Kerry Raises Downing Street Memo
The Downing Street Memo is about as damning as it gets offering hard evidence that Bush and his administration lied about WMD's in order to invade Iraq.
Does anyone in the media have the integrity to follow up and ask questions, or are they all too afraid of Scott Mcclellan and his Newsweek bashing points? -IFK Editor
Kerry assails Bush on Iraq
Policies on Social Security, health care also draw fire
By STEVE URBON, Standard-Times senior correspondent
NEW BEDFORD -- Sen. John F. Kerry yesterday called on Americans to be more aware of the "bait and switch" Iraq war and the "hollowing out" of the Army in the pursuit of a mistaken policy.
In a swing through SouthCoast, the 2004 Democratic presidential nominee attacked the priorities of the Republican Party and President Bush, elaborating on what they are sacrificing -- health care for children, infrastructure, Social Security -- in the pursuit of tax cuts.
"The Holy Grail of the Republican Party is a tax cut, whether or not we need it," he said in a meeting with The Standard-Times editorial board.
Sen. Kerry puzzled over the apparent lack of interest by Americans in the Iraq war and the near silence in the U.S. mass media about the so-called Downing Street Memo.
That leaked secret document, the minutes of a 2002 cabinet meeting of British Prime Minister Tony Blair, says bluntly that Mr. Bush had decided to attack Iraq long before going to Congress with the matter, and that "intelligence was being fixed around the policy."
It caused an uproar in Great Britain and badly hurt Mr. Blair in national elections but went almost unnoticed in the United States.
"When I go back (to Washington) on Monday, I am going to raise the issue," he said of the memo, which has not been disputed by either the British or American governments. "I think it's a stunning, unbelievably simple and understandable statement of the truth and a profoundly important document that raises stunning issues here at home. And it's amazing to me the way it escaped major media discussion. It's not being missed on the Internet, I can tell you that."
He questioned Americans' understanding of the war and the sense that criticism equals disloyalty, saying, "Do you think that Americans if they really understood it would feel that way knowing that on Election Day, 77 percent of Americans who voted for Bush believed that weapons of mass destruction had been found and 77 percent believe Saddam did 9/11? Is there a way for this to break through, ever?"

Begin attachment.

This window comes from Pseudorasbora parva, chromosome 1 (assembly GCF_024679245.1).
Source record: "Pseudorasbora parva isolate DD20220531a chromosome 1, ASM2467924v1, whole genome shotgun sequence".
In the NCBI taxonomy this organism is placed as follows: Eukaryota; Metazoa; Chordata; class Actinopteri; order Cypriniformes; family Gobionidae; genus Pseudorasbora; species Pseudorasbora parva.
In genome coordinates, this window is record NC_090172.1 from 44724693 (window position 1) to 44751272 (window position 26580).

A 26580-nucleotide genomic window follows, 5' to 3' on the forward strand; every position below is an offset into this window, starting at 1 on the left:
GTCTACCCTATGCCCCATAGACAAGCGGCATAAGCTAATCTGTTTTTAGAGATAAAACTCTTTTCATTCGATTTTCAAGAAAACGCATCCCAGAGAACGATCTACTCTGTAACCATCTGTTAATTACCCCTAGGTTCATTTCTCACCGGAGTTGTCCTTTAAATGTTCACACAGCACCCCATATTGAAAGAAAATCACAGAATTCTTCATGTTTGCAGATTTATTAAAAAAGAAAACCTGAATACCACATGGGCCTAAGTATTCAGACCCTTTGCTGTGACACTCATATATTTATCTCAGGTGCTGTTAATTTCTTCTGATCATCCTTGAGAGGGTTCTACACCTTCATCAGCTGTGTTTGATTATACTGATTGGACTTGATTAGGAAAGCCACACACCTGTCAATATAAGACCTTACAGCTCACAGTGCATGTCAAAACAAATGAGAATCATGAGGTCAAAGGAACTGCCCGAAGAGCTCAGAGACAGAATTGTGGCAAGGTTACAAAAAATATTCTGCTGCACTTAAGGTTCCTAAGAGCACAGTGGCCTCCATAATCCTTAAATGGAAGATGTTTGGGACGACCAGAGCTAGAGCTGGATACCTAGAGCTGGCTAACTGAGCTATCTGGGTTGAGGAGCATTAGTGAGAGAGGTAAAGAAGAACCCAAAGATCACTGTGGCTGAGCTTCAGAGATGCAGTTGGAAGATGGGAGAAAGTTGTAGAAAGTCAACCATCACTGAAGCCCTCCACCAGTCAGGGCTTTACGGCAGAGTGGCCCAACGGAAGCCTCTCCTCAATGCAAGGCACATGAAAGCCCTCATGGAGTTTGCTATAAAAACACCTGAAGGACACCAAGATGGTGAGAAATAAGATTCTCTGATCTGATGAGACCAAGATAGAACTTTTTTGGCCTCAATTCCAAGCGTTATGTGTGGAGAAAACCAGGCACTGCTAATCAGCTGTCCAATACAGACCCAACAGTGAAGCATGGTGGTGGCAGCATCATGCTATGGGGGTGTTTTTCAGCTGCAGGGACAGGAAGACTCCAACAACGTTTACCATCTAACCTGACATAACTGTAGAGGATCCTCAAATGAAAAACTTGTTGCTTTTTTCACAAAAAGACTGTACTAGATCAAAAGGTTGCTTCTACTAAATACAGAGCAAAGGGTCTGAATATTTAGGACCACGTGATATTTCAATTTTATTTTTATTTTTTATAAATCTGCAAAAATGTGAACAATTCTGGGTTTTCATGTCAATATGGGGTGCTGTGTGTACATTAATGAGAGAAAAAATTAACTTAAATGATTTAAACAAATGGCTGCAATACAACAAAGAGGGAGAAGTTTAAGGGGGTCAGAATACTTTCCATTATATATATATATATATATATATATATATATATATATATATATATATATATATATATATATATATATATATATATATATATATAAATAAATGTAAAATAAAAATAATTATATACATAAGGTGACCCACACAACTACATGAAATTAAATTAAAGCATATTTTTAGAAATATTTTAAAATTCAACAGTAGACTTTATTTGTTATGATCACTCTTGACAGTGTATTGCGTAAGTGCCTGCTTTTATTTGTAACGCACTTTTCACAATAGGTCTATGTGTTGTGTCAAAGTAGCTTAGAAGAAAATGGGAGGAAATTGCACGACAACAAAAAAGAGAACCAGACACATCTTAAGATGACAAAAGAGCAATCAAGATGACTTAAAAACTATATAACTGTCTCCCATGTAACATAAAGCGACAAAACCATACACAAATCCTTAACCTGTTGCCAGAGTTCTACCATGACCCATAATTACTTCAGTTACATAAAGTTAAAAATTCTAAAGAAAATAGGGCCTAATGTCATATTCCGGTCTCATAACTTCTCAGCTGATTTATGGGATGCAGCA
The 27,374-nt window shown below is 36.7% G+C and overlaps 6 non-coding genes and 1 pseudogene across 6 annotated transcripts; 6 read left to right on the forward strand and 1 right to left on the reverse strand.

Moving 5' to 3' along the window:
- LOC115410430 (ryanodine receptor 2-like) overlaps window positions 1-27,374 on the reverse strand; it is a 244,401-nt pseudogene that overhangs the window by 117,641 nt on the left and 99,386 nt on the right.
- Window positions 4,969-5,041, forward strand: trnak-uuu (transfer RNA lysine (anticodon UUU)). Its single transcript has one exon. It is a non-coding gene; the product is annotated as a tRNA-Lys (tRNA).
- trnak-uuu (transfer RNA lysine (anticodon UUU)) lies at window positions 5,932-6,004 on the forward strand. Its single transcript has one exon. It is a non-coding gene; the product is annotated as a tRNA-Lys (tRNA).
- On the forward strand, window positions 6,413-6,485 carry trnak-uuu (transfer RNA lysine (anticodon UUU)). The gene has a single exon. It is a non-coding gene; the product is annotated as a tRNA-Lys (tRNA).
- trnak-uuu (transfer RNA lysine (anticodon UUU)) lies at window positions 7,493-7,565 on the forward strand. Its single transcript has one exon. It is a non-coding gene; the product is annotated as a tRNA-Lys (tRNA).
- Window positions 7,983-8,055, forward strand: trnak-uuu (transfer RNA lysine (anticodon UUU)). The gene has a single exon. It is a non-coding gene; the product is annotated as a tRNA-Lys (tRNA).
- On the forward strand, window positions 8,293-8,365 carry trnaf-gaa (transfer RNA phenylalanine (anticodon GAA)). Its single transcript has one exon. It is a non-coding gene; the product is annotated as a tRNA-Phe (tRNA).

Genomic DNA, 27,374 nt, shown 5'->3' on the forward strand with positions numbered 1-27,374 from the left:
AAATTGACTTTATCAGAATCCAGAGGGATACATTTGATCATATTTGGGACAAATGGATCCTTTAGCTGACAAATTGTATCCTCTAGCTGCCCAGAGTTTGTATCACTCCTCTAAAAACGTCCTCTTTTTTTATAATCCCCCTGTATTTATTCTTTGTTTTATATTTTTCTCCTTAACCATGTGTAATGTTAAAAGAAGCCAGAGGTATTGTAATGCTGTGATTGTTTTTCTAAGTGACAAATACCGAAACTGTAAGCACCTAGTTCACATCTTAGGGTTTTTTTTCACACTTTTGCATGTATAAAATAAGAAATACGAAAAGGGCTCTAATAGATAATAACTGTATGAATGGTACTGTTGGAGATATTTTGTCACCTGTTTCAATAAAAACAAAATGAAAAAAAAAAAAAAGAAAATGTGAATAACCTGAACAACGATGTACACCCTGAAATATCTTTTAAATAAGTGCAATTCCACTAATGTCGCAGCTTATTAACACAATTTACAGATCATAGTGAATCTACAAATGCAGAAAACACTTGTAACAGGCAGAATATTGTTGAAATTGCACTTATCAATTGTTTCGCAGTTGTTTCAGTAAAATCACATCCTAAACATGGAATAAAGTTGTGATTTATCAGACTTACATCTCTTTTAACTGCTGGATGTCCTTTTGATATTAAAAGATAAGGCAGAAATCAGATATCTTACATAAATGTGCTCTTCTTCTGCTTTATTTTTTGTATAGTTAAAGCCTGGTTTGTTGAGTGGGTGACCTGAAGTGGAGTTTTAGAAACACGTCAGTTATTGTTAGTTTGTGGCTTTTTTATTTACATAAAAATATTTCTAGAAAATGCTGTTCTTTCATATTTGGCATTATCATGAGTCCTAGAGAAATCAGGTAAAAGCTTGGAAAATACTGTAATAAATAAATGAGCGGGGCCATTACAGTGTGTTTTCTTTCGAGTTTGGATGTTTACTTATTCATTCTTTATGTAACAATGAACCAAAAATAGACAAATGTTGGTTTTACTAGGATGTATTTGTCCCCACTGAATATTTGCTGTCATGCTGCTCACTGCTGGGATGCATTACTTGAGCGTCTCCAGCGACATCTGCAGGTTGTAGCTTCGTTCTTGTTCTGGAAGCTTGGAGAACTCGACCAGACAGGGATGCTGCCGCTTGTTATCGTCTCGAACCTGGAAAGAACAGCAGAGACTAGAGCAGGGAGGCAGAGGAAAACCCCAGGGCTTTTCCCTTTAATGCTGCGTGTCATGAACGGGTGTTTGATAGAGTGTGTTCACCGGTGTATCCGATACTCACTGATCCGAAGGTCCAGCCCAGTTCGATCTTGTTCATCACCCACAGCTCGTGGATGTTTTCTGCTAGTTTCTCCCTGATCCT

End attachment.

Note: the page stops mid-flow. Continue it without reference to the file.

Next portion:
Earlier in the day, Sen. Kerry met in a "town hall"-style meeting with about 75 seniors, where he assailed the recently passed Medicare prescription drug benefit, the GOP's tax cuts for wealthy Americans and the attempts to privatize Social Security.
He said to the largely supportive group, "The next time one of those conservative senators or congressmen comes to you and starts talking to you about American values, I want you to look him in the eye and say, what is the value that is represented in providing the wealthiest people in America with a great big tax cut at the expense of the poorest people in the country?"
"I went back and reread the New Testament the other day, and I've got news for you. Nowhere in the three-year ministry of Jesus Christ is there any suggestion at all that you ought to take from the poor and give to the rich and leave children at risk," he said to a loud round of applause.
Invoking the legacy of Franklin Delano Roosevelt and the New Deal's "safety net," Sen. Kerry accused Mr. Bush and the GOP of misleading the public about Social Security and their intentions. "They're never telling the truth," he said.
"There were people who opposed Social Security in the '30s and '40s. There were people who voted against Medicare in the last quarter-century. And they're still there," he said.
He dismissed claims that Social Security will be bankrupt by 2042 or 2052, but "Medicare Part A does go bankrupt in 2020. Why isn't the president talking about that?"
Several seniors quizzed Sen. Kerry about the practice of penalizing Social Security recipients who have other sources of income, especially those who have lost their spouses or who worked for some time outside the Social Security system. Sen. Kerry replied that he and others are backing legislation to ease those cuts, which one city resident said were causing her to have to sell her home.
Dartmouth resident Robert Michaud made a case for private retirement accounts, charging that they have been shown to produce a better rate of return than Social Security. A person making $90,000 a year puts $12,000 into Social Security, he said. Raising that income cap "is not tweaking, it's a crime," he said.
Later in the day, Sen. Kerry attended a forum in Fall River discussing the Head Start program.
Steve Urbon can be reached at firstname.lastname@example.org.